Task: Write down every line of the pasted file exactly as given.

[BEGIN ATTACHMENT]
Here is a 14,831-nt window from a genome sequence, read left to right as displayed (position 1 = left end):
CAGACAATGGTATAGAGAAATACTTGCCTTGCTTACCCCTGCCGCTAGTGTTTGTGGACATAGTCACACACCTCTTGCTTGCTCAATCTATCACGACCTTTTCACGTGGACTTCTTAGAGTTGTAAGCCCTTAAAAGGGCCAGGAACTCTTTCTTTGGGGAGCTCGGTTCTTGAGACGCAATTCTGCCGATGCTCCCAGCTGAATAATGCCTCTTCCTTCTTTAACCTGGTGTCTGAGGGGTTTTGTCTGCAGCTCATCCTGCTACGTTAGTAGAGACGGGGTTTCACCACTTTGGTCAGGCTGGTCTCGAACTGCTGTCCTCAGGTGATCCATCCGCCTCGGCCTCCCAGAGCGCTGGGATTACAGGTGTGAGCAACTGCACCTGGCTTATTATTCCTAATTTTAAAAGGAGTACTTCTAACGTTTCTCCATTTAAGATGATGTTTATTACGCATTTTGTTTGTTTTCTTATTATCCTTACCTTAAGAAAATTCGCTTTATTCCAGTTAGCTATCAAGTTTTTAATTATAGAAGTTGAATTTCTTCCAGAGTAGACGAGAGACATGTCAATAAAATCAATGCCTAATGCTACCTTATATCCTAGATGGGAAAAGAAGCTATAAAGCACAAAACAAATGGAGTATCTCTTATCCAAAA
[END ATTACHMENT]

Here is a 14,831-nt window from a genome sequence, read left to right as displayed (position 1 = left end):
CAGACAATGGTATAGAGAAATACTTGCCTTGCTTACCCCTGCCGCTAGTGTTTGTGGACATAGTCACACACCTCTTGCTTGCTCAATCTATCACGACCTTTTCACGTGGACTTCTTAGAGTTGTAAGCCCTTAAAAGGGCCAGGAACTCTTTCTTTGGGGAGCTCGGTTCTTGAGACGCAATTCTGCCGATGCTCCCAGCTGAATAATGCCTCTTCCTTCTTTAACCTGGTGTCTGAGGGGTTTTGTCTGCAGCTCATCCTGCTACGTTAGTAGAGACGGGGTTTCACCACTTTGGTCAGGCTGGTCTCGAACTGCTGTCCTCAGGTGATCCATCCGCCTCGGCCTCCCAGAGCGCTGGGATTACAGGTGTGAGCAACTGCACCTGGCTTATTATTCCTAATTTTAAAAGGAGTACTTCTAACGTTTCTCCATTTAAGATGATGTTTATTACGCATTTTGTTTGTTTTCTTATTATCCTTACCTTAAGAAAATTCGCTTTATTCCAGTTAGCTATCAAGTTTTTAATTATAGAAGTTGAATTTCTTCCAGAGTAGACGAGAGACATGTCAATAAAATCAATGCCTAATGCTACCTTATATCCTAGATGGGAAAAGAAGCTATAAAGCACAAAACAAATGGAGTATCTCTTATCCAAAA